Wednesday
27
November
2019

Speaker:
Professor Sanne ter Horst,
North-West University

Time:
11:00

Venue:
Mathematics, Room 1005

The concept now known as Schur complement goes back to a 1917 paper of Issai Schur, with earlier implicit traces in the work of Laplace (1812) and Sylvester (1851). In this paper, Schur proved his determinant formula for a 2 x 2 block matrix \[M = \begin{bmatrix} A & B \\ C & D \end{bmatrix} \qquad \text{ with $D$ invertible}\]

namely, \(\det(M) = \det(D)\det(M/D)\) with \(M/D := A-BD^{−1}C\) being the Schur complement of \(M\) with respect to \(D\). The identity is easily derived from Aitken’s 1939 diagonalization formula: \[ \begin{bmatrix} A & B\\ C & D \end{bmatrix} = \begin{bmatrix} I & BD^{-1}\\ 0 & I \end{bmatrix} \begin{bmatrix} M/D & 0 \\ 0 & D \end{bmatrix} \begin{bmatrix} I & 0 \\ D^{-}C & I \end{bmatrix} \] which led to many applications in matrix analysis and numerical linear algebra. With the 1947 paper of M.G. Krein, the Schur complement also made an entrance in operator theory, and from the 1980s it appeared in the form of Schur Coupling (where both \(A\) and \(D\) are invertible, and the coupling is between the two associated Schur complements) as a tool to study integral operators. Essential to this approach is the connection with other operator relations, such as Equivalence After Extension (EAE) and Matricial Coupling (MC). This led to the question, posed in 1994, whether these operator relations coincide at the level of Banach space operators. By then it was known that EAE and MC indeed coincide and were implied by Schur Coupling (SC), and all proofs can be done in an explicit and algebraic way, but the last implication “EAE/MC ⇒ SC” remained unresolved. In this talk we provide an answer to the question whether SC is implied by EAE/MC, in which Banach space geometry plays a significant role.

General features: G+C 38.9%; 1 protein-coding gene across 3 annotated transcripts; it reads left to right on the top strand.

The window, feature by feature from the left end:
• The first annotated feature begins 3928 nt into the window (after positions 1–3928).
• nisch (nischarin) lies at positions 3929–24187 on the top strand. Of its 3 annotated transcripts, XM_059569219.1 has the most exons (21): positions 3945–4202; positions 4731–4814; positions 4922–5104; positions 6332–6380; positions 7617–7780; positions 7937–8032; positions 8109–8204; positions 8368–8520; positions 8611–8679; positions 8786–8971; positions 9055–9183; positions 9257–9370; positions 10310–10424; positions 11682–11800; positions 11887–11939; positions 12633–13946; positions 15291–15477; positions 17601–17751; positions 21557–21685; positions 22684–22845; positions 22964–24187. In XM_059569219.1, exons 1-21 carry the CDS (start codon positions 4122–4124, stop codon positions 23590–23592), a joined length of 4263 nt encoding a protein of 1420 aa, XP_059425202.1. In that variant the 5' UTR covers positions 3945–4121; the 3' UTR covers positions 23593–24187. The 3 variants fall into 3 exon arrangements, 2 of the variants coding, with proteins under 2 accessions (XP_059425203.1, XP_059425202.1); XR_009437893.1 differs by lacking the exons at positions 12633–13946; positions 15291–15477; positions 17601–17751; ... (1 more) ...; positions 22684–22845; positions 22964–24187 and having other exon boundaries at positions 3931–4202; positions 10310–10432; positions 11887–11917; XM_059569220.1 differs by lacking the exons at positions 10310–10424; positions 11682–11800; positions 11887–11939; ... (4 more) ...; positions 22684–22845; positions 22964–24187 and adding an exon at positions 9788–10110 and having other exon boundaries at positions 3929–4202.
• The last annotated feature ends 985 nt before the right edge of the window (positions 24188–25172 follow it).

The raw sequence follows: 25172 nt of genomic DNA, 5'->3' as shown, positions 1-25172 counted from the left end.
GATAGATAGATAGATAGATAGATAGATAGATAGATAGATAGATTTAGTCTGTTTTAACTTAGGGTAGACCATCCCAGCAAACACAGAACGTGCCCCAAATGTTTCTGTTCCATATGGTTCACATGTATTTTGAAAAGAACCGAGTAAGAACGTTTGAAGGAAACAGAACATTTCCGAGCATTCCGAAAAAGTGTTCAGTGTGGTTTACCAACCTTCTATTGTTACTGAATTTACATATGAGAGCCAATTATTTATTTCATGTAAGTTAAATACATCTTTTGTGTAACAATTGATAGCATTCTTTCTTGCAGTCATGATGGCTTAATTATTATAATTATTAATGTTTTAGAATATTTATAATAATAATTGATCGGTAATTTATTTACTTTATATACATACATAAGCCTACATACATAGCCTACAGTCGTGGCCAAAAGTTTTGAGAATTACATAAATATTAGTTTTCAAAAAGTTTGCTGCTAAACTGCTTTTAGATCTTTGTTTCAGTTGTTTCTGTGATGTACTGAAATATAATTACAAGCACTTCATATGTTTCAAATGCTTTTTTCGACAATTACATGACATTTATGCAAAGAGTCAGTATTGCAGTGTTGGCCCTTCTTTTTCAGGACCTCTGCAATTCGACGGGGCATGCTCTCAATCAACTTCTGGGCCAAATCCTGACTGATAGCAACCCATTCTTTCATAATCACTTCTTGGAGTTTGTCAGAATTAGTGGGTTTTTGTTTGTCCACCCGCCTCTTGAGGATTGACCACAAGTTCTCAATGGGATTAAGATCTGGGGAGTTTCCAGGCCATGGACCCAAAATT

The talk is based on joint work with M. Messerschmidt, A.C.M. Ran, M. Roeland and M. Wortel.